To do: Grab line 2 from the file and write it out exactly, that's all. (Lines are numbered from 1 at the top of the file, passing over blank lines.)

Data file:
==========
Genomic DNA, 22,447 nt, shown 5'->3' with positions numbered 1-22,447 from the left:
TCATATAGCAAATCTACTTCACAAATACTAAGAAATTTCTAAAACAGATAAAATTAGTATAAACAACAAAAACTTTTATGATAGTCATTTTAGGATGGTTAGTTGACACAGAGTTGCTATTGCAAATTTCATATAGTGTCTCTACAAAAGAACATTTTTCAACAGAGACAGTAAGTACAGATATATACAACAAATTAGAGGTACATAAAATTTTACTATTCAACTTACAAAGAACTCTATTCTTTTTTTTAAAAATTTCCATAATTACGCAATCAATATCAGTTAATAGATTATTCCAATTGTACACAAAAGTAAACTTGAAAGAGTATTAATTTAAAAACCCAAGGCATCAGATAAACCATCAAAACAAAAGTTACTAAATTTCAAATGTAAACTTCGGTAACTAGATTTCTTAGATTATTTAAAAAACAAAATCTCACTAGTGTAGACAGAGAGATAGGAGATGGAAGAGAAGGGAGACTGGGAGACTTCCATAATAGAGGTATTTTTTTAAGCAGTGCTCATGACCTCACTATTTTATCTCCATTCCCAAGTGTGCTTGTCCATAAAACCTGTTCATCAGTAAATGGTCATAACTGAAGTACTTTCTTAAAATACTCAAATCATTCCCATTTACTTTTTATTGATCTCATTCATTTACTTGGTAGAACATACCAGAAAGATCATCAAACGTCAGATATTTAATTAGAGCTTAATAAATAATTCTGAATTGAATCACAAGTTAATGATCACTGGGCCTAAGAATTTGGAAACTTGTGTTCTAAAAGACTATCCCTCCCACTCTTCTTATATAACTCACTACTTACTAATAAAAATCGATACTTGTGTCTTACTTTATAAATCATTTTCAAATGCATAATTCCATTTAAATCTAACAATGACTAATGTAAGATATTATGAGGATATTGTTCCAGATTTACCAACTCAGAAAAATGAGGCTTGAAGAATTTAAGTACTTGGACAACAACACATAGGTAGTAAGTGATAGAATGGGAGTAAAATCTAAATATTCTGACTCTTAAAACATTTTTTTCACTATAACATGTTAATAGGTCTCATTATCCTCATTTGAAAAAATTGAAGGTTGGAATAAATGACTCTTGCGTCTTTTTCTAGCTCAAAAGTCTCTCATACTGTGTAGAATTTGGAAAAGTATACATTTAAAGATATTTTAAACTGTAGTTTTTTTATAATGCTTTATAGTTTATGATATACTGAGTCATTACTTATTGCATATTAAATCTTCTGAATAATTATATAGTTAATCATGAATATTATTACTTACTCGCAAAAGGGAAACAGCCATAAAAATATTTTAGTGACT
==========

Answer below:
TCATATAGCAAATCTACTTCACAAATACTAAGAAATTTCTAAAACAGATAAAATTAGTATAAACAACAAAAACTTTTATGATAGTCATTTTAGGATGGTTAGTTGACACAGAGTTGCTATTGCAAATTTCATATAGTGTCTCTACAAAAGAACATTTTTCAACAGAGACAGTAAGTACAGATATATACAACAAATTAGAGGTACATAAAATTTTACTATTCAACTTACAAAGAACTCTATTCTTTTTTTTAAAAATTTCCATAATTACGCAATCAATATCAGTTAATAGATTATTCCAATTGTACACAAAAGTAAACTTGAAAGAGTATTAATTTAAAAACCCAAGGCATCAGATAAACCATCAAAACAAAAGTTACTAAATTTCAAATGTAAACTTCGGTAACTAGATTTCTTAGATTATTTAAAAAACAAAATCTCACTAGTGTAGACAGAGAGATAGGAGATGGAAGAGAAGGGAGACTGGGAGACTTCCATAATAGAGGTATTTTTTTAAGCAGTGCTCATGACCTCACTATTTTATCTCCATTCCCAAGTGTGCTTGTCCATAAAACCTGTTCATCAGTAAATGGTCATAACTGAAGTACTTTCTTAAAATACTCAAATCATTCCCATTTACTTTTTATTGATCTCATTCATTTACTTGGTAGAACATACCAGAAAGATCATCAAACGTCAGATATTTAATTAGAGCTTAATAAATAATTCTGAATTGAATCACAAGTTAATGATCACTGGGCCTAAGAATTTGGAAACTTGTGTTCTAAAAGACTATCCCTCCCACTCTTCTTATATAACTCACTACTTACTAATAAAAATCGATACTTGTGTCTTACTTTATAAATCATTTTCAAATGCATAATTCCATTTAAATCTAACAATGACTAATGTAAGATATTATGAGGATATTGTTCCAGATTTACCAACTCAGAAAAATGAGGCTTGAAGAATTTAAGTACTTGGACAACAACACATAGGTAGTAAGTGATAGAATGGGAGTAAAATCTAAATATTCTGACTCTTAAAACATTTTTTTCACTATAACATGTTAATAGGTCTCATTATCCTCATTTGAAAAAATTGAAGGTTGGAATAAATGACTCTTGCGTCTTTTTCTAGCTCAAAAGTCTCTCATACTGTGTAGAATTTGGAAAAGTATACATTTAAAGATATTTTAAACTGTAGTTTTTTTATAATGCTTTATAGTTTATGATATACTGAGTCATTACTTATTGCATATTAAATCTTCTGAATAATTATATAGTTAATCATGAATATTATTACTTACTCGCAAAAGGGAAACAGCCATAAAAATATTTTAGTGACT